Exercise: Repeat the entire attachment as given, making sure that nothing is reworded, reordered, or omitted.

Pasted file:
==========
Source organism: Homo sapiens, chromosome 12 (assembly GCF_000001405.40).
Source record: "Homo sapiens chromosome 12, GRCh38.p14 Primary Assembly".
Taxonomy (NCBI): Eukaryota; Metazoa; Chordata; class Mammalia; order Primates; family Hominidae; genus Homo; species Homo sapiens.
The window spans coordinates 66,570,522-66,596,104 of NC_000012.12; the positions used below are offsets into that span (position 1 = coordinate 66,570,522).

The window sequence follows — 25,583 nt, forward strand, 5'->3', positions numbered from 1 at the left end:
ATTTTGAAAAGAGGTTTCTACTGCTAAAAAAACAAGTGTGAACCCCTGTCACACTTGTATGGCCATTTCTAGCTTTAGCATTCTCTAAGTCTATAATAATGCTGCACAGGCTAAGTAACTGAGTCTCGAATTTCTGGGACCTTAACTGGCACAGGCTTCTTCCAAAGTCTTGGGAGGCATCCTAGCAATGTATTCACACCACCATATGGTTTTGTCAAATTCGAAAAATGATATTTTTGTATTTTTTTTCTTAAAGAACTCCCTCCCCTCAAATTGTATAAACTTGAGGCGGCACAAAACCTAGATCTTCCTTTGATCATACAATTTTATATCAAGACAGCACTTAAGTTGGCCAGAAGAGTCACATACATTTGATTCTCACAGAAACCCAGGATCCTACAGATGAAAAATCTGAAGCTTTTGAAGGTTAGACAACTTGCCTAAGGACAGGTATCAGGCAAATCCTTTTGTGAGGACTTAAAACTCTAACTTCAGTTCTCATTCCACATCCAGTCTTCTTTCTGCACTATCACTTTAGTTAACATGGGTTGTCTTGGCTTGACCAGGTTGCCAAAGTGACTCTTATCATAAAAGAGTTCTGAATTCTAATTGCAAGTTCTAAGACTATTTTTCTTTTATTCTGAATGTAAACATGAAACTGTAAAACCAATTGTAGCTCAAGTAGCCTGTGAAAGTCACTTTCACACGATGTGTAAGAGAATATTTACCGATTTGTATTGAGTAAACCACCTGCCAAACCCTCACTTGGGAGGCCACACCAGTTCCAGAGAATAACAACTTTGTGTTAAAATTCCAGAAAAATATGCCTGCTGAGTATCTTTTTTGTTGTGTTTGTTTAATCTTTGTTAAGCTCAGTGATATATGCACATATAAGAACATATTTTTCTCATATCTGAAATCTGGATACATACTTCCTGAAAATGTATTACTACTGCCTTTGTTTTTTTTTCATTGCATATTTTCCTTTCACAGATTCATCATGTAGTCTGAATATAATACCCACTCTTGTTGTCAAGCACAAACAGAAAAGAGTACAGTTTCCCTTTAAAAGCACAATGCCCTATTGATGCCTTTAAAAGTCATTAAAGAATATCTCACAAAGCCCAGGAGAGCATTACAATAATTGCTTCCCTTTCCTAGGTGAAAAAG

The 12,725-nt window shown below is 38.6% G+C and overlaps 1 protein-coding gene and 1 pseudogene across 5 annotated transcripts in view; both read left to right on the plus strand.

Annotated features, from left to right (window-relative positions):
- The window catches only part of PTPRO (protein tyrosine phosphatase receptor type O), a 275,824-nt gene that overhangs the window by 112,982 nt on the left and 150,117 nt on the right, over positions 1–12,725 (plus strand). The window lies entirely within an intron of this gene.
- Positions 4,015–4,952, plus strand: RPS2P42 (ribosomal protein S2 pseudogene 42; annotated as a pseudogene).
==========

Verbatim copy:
Source organism: Homo sapiens, chromosome 12 (assembly GCF_000001405.40).
Source record: "Homo sapiens chromosome 12, GRCh38.p14 Primary Assembly".
Taxonomy (NCBI): Eukaryota; Metazoa; Chordata; class Mammalia; order Primates; family Hominidae; genus Homo; species Homo sapiens.
The window spans coordinates 66,570,522-66,596,104 of NC_000012.12; the positions used below are offsets into that span (position 1 = coordinate 66,570,522).

The window sequence follows — 25,583 nt, forward strand, 5'->3', positions numbered from 1 at the left end:
ATTTTGAAAAGAGGTTTCTACTGCTAAAAAAACAAGTGTGAACCCCTGTCACACTTGTATGGCCATTTCTAGCTTTAGCATTCTCTAAGTCTATAATAATGCTGCACAGGCTAAGTAACTGAGTCTCGAATTTCTGGGACCTTAACTGGCACAGGCTTCTTCCAAAGTCTTGGGAGGCATCCTAGCAATGTATTCACACCACCATATGGTTTTGTCAAATTCGAAAAATGATATTTTTGTATTTTTTTTCTTAAAGAACTCCCTCCCCTCAAATTGTATAAACTTGAGGCGGCACAAAACCTAGATCTTCCTTTGATCATACAATTTTATATCAAGACAGCACTTAAGTTGGCCAGAAGAGTCACATACATTTGATTCTCACAGAAACCCAGGATCCTACAGATGAAAAATCTGAAGCTTTTGAAGGTTAGACAACTTGCCTAAGGACAGGTATCAGGCAAATCCTTTTGTGAGGACTTAAAACTCTAACTTCAGTTCTCATTCCACATCCAGTCTTCTTTCTGCACTATCACTTTAGTTAACATGGGTTGTCTTGGCTTGACCAGGTTGCCAAAGTGACTCTTATCATAAAAGAGTTCTGAATTCTAATTGCAAGTTCTAAGACTATTTTTCTTTTATTCTGAATGTAAACATGAAACTGTAAAACCAATTGTAGCTCAAGTAGCCTGTGAAAGTCACTTTCACACGATGTGTAAGAGAATATTTACCGATTTGTATTGAGTAAACCACCTGCCAAACCCTCACTTGGGAGGCCACACCAGTTCCAGAGAATAACAACTTTGTGTTAAAATTCCAGAAAAATATGCCTGCTGAGTATCTTTTTTGTTGTGTTTGTTTAATCTTTGTTAAGCTCAGTGATATATGCACATATAAGAACATATTTTTCTCATATCTGAAATCTGGATACATACTTCCTGAAAATGTATTACTACTGCCTTTGTTTTTTTTTCATTGCATATTTTCCTTTCACAGATTCATCATGTAGTCTGAATATAATACCCACTCTTGTTGTCAAGCACAAACAGAAAAGAGTACAGTTTCCCTTTAAAAGCACAATGCCCTATTGATGCCTTTAAAAGTCATTAAAGAATATCTCACAAAGCCCAGGAGAGCATTACAATAATTGCTTCCCTTTCCTAGGTGAAAAAG

The 12,725-nt window shown below is 38.6% G+C and overlaps 1 protein-coding gene and 1 pseudogene across 5 annotated transcripts in view; both read left to right on the plus strand.

Annotated features, from left to right (window-relative positions):
- The window catches only part of PTPRO (protein tyrosine phosphatase receptor type O), a 275,824-nt gene that overhangs the window by 112,982 nt on the left and 150,117 nt on the right, over positions 1–12,725 (plus strand). The window lies entirely within an intron of this gene.
- Positions 4,015–4,952, plus strand: RPS2P42 (ribosomal protein S2 pseudogene 42; annotated as a pseudogene).